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Writer Franki Black.

Portrait of Tammy Strobel

Writer Franki Black.

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“If you eat well and drink lots of water, it will show in hair ”

~ Chantal De Kock

The Secret to Healthy Hair

Pro tips for enviable tresses

When it comes to hair, the grass is always greener, thicker, curlier or finer on the other side. There are so many products on the market for flailing hair that it’s hard to know where to start. Even though genetics and individual needs play an important role in the look and feel of your hair, there’s a lot you can do to achieve your personal best locks.


Is it really worth spending a fortune on expensive hair products or does it all come down to good nutrition? Steven John Phillips, owner and master stylist of Absolut Hair in South Africa and head trainer at the Foundation Guillaume Western Cape, says it’s a combination of both. “Nutrition certainly plays a very important role in all health aspects of the body, including our skin, nails and hair,” he says. “When our bodies are undernourished, our hair quickly diminishes in thickness and loses shine and elasticity.” Phillips believes in the power of professional hair products in cultivating healthy hair, but warns against the damaging effects of off-the-shelf products. “Products bought off the supermarket shelf are made up of sub-standard raw ingredients, which ultimately damage hair in the long run by stripping it of colour. These products generally contain high levels of foammaking sulfate, which harms the nutritional make-up of hair.”

According to Phillips, hair industry professionals have been using lipid technology found in products for years to replace keratin in the hair, which makes up 70 per cent of its composition. These are said to prevent keratin from washing out due to styling and heating. “Professional hair products are evolving every day and some of the latest ranges actually allow the lipids to hold and bond keratin in the hair, thereby repairing and restoring it back to its virgin state – we’re seeing results instantly.”


Chantal De Kock, co-founder of Cape Town Naturally, an organisation focused on supporting the natural hair community, believes that healthy hair is about good nutrition, care and self-love. She says, “As women, we often run to the shelves to find that holy-grail product, expecting it to transform our hair, but here’s the thing: you have to feed yourself within first: physically, emotionally and psychologically.”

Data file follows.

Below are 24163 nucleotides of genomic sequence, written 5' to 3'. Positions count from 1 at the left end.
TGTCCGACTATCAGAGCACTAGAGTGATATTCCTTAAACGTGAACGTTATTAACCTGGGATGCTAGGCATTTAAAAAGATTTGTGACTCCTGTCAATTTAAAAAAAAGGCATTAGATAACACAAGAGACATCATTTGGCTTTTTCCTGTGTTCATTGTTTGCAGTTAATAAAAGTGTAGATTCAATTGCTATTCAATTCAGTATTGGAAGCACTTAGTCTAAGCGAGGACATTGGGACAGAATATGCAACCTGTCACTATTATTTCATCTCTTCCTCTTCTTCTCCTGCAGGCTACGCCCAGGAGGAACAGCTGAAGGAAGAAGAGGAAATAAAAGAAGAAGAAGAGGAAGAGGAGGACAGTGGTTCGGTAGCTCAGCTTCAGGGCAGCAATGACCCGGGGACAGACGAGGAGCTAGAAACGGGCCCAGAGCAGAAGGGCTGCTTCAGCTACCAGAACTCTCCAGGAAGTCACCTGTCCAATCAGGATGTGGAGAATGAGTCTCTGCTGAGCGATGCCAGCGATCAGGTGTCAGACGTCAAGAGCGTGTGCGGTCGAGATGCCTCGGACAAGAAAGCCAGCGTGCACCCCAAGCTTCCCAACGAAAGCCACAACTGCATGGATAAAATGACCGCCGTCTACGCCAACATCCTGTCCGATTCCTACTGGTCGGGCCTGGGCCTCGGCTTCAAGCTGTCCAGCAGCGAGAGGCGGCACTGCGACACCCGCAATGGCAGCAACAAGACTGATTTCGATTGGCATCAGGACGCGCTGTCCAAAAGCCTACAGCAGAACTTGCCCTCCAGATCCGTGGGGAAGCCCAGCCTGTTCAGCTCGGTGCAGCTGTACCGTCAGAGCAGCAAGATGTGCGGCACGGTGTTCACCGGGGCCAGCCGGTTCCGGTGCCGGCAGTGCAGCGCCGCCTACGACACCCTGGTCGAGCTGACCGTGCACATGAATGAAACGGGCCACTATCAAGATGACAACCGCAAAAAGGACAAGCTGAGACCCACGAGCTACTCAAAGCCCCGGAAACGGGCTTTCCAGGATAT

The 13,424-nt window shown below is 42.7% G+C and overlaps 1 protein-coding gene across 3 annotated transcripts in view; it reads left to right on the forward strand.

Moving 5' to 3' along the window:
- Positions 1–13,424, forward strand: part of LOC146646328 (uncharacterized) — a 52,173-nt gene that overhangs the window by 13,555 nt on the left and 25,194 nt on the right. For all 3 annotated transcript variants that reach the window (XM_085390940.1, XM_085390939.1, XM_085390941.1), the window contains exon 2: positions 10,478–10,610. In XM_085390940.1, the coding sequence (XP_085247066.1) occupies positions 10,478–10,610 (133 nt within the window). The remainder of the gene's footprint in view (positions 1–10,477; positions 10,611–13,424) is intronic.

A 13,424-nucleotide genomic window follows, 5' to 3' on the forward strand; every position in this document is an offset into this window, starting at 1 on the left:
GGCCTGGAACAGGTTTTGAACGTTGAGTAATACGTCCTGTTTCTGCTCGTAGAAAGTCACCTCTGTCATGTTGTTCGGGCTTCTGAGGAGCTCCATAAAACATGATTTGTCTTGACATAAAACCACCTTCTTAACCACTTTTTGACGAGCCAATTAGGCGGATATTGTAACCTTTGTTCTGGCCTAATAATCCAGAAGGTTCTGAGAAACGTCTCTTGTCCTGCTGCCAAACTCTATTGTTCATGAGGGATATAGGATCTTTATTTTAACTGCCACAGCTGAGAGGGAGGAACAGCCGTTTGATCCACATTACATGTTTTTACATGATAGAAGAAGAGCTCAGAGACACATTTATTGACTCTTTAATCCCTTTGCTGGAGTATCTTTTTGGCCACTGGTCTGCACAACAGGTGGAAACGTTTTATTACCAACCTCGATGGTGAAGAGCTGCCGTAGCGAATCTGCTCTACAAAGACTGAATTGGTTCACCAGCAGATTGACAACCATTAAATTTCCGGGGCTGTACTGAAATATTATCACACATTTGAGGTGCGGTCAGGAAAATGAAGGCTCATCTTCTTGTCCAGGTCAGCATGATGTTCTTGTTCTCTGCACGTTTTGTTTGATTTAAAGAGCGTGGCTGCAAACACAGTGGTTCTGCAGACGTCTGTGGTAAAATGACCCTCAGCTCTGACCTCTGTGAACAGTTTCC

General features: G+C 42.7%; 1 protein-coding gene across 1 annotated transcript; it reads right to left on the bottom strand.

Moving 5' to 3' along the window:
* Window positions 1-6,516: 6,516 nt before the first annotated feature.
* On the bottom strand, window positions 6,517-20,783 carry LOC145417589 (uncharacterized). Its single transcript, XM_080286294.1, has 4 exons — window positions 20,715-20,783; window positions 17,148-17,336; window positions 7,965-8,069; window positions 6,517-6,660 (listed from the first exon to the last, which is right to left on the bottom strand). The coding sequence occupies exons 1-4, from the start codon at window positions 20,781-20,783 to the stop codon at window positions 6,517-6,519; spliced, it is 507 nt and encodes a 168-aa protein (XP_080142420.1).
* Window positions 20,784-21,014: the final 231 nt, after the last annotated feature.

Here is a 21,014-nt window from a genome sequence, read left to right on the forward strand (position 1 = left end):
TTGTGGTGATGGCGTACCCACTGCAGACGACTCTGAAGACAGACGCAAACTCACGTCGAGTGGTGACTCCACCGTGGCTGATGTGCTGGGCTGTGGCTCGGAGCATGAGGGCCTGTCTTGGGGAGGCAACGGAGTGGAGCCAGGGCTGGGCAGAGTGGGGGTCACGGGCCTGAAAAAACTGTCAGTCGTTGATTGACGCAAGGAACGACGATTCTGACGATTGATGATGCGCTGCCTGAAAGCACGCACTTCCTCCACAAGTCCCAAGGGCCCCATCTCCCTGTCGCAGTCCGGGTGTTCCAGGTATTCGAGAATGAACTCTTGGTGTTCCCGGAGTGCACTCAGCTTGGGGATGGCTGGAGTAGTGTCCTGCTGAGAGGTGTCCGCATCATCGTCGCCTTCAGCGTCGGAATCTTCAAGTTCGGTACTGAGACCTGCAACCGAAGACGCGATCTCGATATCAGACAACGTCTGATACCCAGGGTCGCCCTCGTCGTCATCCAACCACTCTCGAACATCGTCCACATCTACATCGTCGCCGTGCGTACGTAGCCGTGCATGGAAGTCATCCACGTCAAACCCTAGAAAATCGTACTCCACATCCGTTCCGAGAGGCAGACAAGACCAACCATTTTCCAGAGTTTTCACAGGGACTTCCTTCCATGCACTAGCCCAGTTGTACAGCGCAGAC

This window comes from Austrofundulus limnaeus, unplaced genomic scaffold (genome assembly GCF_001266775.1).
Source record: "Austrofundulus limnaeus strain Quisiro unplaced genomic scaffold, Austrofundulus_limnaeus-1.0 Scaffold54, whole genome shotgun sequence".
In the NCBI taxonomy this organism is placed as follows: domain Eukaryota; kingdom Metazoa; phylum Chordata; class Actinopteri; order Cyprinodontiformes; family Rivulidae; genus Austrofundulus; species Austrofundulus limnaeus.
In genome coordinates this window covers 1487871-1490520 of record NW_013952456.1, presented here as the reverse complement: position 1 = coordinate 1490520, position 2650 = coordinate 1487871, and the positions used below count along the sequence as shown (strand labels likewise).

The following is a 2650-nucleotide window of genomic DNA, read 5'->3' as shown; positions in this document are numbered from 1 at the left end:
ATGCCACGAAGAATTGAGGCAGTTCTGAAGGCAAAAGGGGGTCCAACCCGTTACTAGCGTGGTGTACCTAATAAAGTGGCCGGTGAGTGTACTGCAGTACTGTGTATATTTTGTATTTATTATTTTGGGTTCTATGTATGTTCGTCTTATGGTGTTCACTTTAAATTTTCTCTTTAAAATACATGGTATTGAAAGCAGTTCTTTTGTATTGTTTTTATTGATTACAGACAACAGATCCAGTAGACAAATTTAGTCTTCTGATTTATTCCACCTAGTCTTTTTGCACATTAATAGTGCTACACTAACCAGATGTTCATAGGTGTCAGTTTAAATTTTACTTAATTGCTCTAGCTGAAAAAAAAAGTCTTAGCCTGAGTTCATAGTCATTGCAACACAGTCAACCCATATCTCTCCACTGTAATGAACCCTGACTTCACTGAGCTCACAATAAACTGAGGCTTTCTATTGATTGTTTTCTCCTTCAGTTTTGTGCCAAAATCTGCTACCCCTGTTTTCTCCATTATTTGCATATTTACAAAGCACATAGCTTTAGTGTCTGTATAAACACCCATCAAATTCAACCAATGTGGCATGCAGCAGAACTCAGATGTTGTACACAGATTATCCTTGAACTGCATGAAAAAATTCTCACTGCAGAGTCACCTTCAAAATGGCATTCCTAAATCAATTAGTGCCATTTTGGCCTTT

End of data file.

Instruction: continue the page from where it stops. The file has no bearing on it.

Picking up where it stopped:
As an advocate of natural hair care, De Kock often turns to the garden to make her hair shine. “Rosemary mixed with heated olive oil is a wonderful treatment, ideal to promote hair growth, while peppermint added to shampoo is a soothing balm for the scalp,” she explains. “Nutrition is key – what you put into your body is what you get out. If you eat well and drink lots of water, it will show in your hair. You don’t need fancy supplements or boosters, just be more conscious of what you consume.”

Despite her faith in natural haircare, De Kock recognises the effectiveness of professional products. “There are some excellent products, but they mostly come with an extortionate price tag. The bottom line is we all have different hair – what works for my curly hair may not work for someone else. You have to try a variety of methods and products, whether homemade or professional, and find a routine that works for your hair and budget.”


Besides following a healthy diet and using sound products, easy habits can help bring out your hair’s shine. Phillips’ top tip is to use thermal protection when styling with heat implements such as a hairdryer or flat iron, to limit damaging chemical processes such as colouring, straightening, curling and perms, and to treat your hair with an intensive in-salon treatment after a chemical process, to ensure the replacement of lost moisture and keratin.


As for hair habits to avoid, Phillips says, “Long hair can be damaged by rubbing it dry with a towel, as opposed to gathering the length and squeezing.” Next on his list is the damage from using a hairdryer without a nozzle, which causes the hair to burn and can lead to breakage. He also advises against using a flat iron, while hair is still wet. “This literally causes the water left in the hair shaft to boil, leaving it exposed and vulnerable to further damage and breakage,” he explains. Finally he recommends reaching for the comb instead of brushing wet hair, which can stretch and break it.

De Kock’s final words for fabulous hair are to reduce the amount of heat used, opting for sulfate-free or natural products, to get regular trims and to spoil yourself with a deep-conditioning treatment. She says, “Love your hair and it will love you back!”